1,200-year-old ash of Alaska volcano found in Antrim bog
What's the link between a peaceful bog close to the shores of Lough Neagh and a volcano in Alaska?
Scientists at Queen's University Belfast have been studying the ash layer in Sluggan Bog near Randalstown for more than 20 years, but have only just discovered that it drifted across the Atlantic Ocean from a volcano that exploded in Alaska back when the Vikings were pillaging Ireland.
The discovery that the layer matches the chemical fingerprint of the ash spewed out by Mount Bona-Churchill volcano is the first evidence that ash clouds can travel across the ocean and has major implications for the airline industry.
Researcher Dr Sean Pyne-McDonnell from the School of Geography, Archaeology and Palaeoecology said the ash layer was used by scientists as much as 20 years ago as a "time marker" to date the pollen found in the bog.
"It's a raised bog and it collects everything that pours out of the atmosphere," he said.
But it was only when he happened to fall into a discussion about the ash layer at an international conference that the "penny dropped" and the researchers realised they were all talking about the same phenomenon.
The international team has found that the ash, found in bogs across Europe, can be traced back to an eruption from the Alaskan volcano around AD847.
In 2010 plumes spewed out by the volcano Eyjafjallajokull in Iceland caused major disruption and grounded more than 100,000 international flights, costing airlines more than £2bn.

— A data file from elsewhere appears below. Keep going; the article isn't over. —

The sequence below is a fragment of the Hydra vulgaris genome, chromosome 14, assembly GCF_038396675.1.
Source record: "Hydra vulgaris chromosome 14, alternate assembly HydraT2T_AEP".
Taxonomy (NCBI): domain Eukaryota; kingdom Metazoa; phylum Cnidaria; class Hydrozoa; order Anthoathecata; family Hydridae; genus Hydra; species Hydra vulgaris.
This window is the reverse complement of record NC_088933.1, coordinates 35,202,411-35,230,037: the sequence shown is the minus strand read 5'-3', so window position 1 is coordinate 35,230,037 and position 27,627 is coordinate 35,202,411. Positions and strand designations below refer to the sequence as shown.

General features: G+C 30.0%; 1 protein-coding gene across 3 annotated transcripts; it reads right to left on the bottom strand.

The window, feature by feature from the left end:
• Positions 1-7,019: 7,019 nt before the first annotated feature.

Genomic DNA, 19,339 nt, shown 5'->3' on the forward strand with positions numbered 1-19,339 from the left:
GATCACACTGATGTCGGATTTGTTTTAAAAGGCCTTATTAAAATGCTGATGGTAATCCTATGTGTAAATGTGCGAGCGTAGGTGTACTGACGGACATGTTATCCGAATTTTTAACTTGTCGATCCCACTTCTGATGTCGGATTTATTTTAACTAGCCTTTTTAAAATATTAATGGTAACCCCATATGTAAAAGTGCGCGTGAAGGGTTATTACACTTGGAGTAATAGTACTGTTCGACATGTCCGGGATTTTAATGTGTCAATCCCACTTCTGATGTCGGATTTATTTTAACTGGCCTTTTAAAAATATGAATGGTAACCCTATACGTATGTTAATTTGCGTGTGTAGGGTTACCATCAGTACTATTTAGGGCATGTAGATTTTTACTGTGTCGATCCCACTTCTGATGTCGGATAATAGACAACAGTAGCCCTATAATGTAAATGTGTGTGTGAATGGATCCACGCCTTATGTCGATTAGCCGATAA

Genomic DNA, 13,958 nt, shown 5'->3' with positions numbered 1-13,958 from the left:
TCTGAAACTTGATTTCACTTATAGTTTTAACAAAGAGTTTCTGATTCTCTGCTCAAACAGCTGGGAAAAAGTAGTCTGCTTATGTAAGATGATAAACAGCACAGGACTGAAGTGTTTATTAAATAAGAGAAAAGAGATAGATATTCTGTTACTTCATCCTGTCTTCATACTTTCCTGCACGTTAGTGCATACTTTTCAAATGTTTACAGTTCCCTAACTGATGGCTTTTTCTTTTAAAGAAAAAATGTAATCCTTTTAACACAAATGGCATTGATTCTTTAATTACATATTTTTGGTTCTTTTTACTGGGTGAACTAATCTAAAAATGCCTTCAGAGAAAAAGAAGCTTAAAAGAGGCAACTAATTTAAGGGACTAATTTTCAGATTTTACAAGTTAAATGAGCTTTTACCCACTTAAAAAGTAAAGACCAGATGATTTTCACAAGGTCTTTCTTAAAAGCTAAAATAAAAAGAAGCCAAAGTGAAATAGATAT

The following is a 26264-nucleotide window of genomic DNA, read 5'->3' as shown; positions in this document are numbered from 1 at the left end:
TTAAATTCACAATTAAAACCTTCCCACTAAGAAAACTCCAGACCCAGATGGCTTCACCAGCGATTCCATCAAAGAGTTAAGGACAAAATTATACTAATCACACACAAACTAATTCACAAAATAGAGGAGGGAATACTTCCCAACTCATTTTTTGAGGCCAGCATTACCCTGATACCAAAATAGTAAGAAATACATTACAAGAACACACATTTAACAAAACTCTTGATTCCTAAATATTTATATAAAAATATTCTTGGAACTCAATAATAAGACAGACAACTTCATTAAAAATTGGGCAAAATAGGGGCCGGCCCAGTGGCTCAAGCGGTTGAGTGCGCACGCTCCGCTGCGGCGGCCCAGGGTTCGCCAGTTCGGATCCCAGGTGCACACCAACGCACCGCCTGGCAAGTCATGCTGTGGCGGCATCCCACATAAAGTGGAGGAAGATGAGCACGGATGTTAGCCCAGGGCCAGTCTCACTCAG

With volcanoes like Mount Bona-Churchill scheduled to erupt on average every 100 years, another ash cloud drama could be imminent, this time with consequences for transatlantic travel.
Dr Pyne-O'Donnell said the discovery was also significant in advancing knowledge across other disciplines, particularly in the area of climate change.
"The layer was deposited very quickly after eruption, probably within a matter of days, and can be used to precisely date and compare the relative timing of any environmental or archaeological events associated with it by tephro-chronology. This makes the layer very useful for researchers wanting to link together how climate behaved in distant parts of the world at this time.
"Such information is vital for climate scientists attempting to explain how climate worked in the past compared with the present. The team also speculates that other tephra layers from similar transa tlantic eruptions may yet be uncovered in other Irish sites."
The ash is from Mount Bona-Churchill. Using chemical fingerprinting, the team has matched it to a ash layer which occurs in Ireland, Norway, Germany and Greenland, where it is called the AD860B. European researchers assumed that AD860B came from a relatively close volcano in Iceland. However, the AD860B never quite fitted with what researchers knew of volcanoes in Iceland.